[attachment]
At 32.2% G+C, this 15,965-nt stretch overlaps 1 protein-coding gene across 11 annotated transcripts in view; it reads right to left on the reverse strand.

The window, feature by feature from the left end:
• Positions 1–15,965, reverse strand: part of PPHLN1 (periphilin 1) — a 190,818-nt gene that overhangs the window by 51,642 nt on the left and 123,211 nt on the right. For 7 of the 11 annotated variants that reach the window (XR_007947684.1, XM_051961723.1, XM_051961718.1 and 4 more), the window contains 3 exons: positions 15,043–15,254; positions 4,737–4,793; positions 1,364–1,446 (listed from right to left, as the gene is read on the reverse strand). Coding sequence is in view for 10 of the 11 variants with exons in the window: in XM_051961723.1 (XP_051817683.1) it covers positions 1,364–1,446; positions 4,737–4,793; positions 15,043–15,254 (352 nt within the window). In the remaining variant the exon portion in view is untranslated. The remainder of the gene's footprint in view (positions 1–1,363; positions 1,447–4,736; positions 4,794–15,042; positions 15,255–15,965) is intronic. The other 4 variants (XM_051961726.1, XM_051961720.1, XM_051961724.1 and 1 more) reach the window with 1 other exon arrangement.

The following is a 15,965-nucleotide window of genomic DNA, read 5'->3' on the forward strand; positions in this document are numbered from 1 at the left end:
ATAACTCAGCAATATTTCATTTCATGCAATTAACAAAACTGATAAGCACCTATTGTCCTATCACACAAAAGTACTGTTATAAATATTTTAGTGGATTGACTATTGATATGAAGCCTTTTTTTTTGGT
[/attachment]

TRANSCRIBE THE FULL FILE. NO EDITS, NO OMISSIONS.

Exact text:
At 32.2% G+C, this 15,965-nt stretch overlaps 1 protein-coding gene across 11 annotated transcripts in view; it reads right to left on the reverse strand.

The window, feature by feature from the left end:
• Positions 1–15,965, reverse strand: part of PPHLN1 (periphilin 1) — a 190,818-nt gene that overhangs the window by 51,642 nt on the left and 123,211 nt on the right. For 7 of the 11 annotated variants that reach the window (XR_007947684.1, XM_051961723.1, XM_051961718.1 and 4 more), the window contains 3 exons: positions 15,043–15,254; positions 4,737–4,793; positions 1,364–1,446 (listed from right to left, as the gene is read on the reverse strand). Coding sequence is in view for 10 of the 11 variants with exons in the window: in XM_051961723.1 (XP_051817683.1) it covers positions 1,364–1,446; positions 4,737–4,793; positions 15,043–15,254 (352 nt within the window). In the remaining variant the exon portion in view is untranslated. The remainder of the gene's footprint in view (positions 1–1,363; positions 1,447–4,736; positions 4,794–15,042; positions 15,255–15,965) is intronic. The other 4 variants (XM_051961726.1, XM_051961720.1, XM_051961724.1 and 1 more) reach the window with 1 other exon arrangement.

The following is a 15,965-nucleotide window of genomic DNA, read 5'->3' on the forward strand; positions in this document are numbered from 1 at the left end:
ATAACTCAGCAATATTTCATTTCATGCAATTAACAAAACTGATAAGCACCTATTGTCCTATCACACAAAAGTACTGTTATAAATATTTTAGTGGATTGACTATTGATATGAAGCCTTTTTTTTTGGT